“Everyone brought their tree of life, yes?”
Aristel de la Cruz’s ethnics studies class is just getting started at South San Francisco High School. Today his students are sharing a project called “tree of life.”
“The roots are like the values or things that sort of ground them as a person,” Mr. de la Cruz explains. “So a lot of students wrote family or love or hope.”
They also write about topics like race, violence and sexuality.
Ninth grader Karlie Orellana says, “The projects we’ve been doing so far kind of gets you closer and like gets [sic] to know more about the people around you. You figure out that not everybody’s the same.”
And that’s the crux of the class - the idea everyone’s not the same. Ethnic studies is a semester-long examination of identity.
Mr. de la Cruz covers topics like the challenges facing immigrants. He asks the class: “If you’re an immigrant, is it hard to come here right away? Yes? Maybe?”
After a brief back and forth between teacher and students, Mr. de la Cruz lists off the challenges facing immigrants: “Racism, language barriers, learning the culture,” he says.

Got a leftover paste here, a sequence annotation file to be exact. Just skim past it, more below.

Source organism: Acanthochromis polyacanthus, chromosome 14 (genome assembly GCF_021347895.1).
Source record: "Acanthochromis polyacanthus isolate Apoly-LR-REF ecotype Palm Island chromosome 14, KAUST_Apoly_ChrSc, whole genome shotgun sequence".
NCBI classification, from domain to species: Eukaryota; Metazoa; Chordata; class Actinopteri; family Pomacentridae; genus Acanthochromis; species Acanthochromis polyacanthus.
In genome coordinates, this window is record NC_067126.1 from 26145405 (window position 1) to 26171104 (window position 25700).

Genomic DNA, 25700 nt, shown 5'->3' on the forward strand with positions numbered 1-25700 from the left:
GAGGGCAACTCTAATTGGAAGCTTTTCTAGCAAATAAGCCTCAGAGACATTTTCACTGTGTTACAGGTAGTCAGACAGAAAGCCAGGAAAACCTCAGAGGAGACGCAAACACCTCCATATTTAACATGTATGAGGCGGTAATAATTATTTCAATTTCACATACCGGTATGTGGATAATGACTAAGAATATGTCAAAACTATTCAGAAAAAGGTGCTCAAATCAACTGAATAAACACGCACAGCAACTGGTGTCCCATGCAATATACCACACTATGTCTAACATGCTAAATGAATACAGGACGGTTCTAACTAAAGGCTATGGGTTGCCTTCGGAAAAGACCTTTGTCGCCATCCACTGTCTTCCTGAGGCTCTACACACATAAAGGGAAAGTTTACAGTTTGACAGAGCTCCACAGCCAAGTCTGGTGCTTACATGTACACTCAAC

Not everyone agrees with the concept behind ethnic studies.
“I’d prefer to consider us all Americans,” says Jerry Mungai, president of the Conservative Forum of Silicon Valley.
Mungai opposes ethnic studies because he says it draws attention to ethnic identity.
“Our nation was founded on principles of freedom and individual liberty and we are a meritorious society,” he says. “We really don’t care really your ethnic background. We just want to know what can you do for us, for our society at large.”
Mungai is not unique in his opposition to ethnic studies. In Tucson, Mexican-American studies was banned in 2011 amid vocal protests by high school students.
While the classes at South San Francisco High School haven’t generated heated debate here, the students and teacher know they’re on the front lines.
Mr. de la Cruz tells his students: “Every human being knows how to adapt right? That’s part of being a human.”
Ethnic studies at South San Francisco High School is an elective. There is one school in Southern California, El Ranch High School in Pico Rivera, that will soon require ethnic studies for graduation.
There have been several efforts in Sacramento to look at a statewide ethnic studies curriculum but they haven’t gotten very far.